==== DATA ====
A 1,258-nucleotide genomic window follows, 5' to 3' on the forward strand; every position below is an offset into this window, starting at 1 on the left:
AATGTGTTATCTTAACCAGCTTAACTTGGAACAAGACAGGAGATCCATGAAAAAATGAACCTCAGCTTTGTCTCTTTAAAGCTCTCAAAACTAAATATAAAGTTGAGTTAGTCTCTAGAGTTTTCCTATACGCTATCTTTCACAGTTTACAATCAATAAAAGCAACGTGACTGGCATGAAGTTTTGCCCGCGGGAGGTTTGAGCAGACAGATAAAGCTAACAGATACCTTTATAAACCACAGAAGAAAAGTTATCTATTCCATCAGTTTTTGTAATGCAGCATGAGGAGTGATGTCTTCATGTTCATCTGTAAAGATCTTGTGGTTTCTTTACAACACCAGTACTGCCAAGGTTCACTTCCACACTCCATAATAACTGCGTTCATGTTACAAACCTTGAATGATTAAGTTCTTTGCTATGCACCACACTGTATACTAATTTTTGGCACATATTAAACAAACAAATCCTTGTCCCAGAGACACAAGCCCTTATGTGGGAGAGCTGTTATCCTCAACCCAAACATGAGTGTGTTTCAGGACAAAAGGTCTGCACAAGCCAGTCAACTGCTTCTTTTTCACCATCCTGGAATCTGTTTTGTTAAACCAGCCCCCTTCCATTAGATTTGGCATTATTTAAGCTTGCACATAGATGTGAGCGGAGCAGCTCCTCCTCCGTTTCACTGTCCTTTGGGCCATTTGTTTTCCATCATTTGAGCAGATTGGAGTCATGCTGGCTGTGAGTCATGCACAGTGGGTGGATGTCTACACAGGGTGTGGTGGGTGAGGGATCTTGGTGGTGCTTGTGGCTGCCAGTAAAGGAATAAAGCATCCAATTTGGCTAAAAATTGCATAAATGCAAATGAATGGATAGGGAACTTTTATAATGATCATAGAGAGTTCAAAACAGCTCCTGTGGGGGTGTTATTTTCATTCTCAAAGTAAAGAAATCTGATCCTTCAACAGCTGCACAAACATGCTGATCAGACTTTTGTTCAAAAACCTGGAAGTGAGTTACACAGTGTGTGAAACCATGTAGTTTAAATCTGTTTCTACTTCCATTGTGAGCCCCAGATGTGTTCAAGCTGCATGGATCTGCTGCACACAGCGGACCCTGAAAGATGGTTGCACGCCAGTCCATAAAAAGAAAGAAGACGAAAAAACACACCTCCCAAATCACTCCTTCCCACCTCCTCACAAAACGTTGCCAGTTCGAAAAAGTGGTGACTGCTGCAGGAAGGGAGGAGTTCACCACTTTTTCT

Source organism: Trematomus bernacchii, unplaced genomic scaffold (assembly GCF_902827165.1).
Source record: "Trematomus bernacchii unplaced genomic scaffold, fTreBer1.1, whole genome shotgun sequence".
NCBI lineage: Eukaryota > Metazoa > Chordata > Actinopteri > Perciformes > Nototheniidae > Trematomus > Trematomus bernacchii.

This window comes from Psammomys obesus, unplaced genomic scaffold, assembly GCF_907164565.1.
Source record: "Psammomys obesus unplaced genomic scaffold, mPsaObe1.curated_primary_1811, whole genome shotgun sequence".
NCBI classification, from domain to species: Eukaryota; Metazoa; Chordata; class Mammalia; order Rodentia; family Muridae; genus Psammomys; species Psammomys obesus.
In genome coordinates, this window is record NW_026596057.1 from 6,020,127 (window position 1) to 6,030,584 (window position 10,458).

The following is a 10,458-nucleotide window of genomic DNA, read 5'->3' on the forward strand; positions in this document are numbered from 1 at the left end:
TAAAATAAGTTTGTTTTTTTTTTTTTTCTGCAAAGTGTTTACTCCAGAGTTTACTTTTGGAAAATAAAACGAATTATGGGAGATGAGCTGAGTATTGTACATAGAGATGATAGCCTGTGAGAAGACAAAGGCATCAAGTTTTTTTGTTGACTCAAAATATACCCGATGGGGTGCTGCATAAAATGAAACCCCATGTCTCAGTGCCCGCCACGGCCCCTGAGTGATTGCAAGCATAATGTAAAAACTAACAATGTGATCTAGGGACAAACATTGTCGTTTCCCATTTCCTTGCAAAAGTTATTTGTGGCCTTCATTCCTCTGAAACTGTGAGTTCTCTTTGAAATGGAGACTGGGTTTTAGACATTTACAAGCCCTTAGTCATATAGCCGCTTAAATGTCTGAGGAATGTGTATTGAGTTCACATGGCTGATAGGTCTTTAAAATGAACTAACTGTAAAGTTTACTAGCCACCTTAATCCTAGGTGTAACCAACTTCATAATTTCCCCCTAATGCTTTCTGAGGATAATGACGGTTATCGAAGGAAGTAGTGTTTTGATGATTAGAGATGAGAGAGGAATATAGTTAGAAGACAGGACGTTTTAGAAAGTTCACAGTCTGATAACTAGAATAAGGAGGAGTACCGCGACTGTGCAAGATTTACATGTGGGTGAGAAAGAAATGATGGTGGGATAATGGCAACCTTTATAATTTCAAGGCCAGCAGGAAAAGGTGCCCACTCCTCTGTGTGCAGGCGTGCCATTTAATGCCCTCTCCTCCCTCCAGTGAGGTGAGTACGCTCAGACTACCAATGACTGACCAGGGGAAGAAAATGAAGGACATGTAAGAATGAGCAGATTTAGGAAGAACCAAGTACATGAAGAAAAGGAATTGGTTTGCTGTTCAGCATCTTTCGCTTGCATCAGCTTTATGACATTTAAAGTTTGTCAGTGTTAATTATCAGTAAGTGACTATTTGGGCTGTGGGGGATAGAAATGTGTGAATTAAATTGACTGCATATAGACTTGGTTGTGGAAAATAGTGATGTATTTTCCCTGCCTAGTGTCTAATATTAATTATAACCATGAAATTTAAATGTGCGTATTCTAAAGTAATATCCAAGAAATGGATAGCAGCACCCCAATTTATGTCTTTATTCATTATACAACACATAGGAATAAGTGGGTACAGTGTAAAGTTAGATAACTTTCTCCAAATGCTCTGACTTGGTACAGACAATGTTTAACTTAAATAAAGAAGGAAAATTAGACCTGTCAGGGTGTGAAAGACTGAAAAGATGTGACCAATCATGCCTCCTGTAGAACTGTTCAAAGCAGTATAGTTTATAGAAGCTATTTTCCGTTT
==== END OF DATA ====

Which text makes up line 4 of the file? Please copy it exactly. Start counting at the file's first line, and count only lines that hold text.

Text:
Source record: "Trematomus bernacchii unplaced genomic scaffold, fTreBer1.1, whole genome shotgun sequence".